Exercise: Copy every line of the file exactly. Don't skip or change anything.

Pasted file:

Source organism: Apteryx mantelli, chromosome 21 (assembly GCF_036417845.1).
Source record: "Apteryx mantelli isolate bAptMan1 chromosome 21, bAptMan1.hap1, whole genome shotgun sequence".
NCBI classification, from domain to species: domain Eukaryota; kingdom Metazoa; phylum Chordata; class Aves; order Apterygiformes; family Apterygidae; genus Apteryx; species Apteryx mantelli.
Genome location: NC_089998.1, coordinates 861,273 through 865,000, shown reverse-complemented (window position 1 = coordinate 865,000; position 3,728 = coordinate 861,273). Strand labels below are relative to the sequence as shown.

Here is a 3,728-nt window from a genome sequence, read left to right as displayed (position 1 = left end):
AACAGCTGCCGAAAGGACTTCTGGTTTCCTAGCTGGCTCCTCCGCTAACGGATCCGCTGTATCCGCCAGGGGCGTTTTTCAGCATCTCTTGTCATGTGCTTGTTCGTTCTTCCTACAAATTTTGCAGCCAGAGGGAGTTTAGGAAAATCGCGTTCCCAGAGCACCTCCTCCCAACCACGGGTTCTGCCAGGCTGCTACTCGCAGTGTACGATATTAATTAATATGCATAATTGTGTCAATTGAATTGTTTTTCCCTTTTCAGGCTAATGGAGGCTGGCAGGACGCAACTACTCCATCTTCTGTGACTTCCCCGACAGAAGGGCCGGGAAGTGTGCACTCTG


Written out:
Source organism: Apteryx mantelli, chromosome 21 (assembly GCF_036417845.1).
Source record: "Apteryx mantelli isolate bAptMan1 chromosome 21, bAptMan1.hap1, whole genome shotgun sequence".
NCBI classification, from domain to species: domain Eukaryota; kingdom Metazoa; phylum Chordata; class Aves; order Apterygiformes; family Apterygidae; genus Apteryx; species Apteryx mantelli.
Genome location: NC_089998.1, coordinates 861,273 through 865,000, shown reverse-complemented (window position 1 = coordinate 865,000; position 3,728 = coordinate 861,273). Strand labels below are relative to the sequence as shown.

Here is a 3,728-nt window from a genome sequence, read left to right as displayed (position 1 = left end):
AACAGCTGCCGAAAGGACTTCTGGTTTCCTAGCTGGCTCCTCCGCTAACGGATCCGCTGTATCCGCCAGGGGCGTTTTTCAGCATCTCTTGTCATGTGCTTGTTCGTTCTTCCTACAAATTTTGCAGCCAGAGGGAGTTTAGGAAAATCGCGTTCCCAGAGCACCTCCTCCCAACCACGGGTTCTGCCAGGCTGCTACTCGCAGTGTACGATATTAATTAATATGCATAATTGTGTCAATTGAATTGTTTTTCCCTTTTCAGGCTAATGGAGGCTGGCAGGACGCAACTACTCCATCTTCTGTGACTTCCCCGACAGAAGGGCCGGGAAGTGTGCACTCTG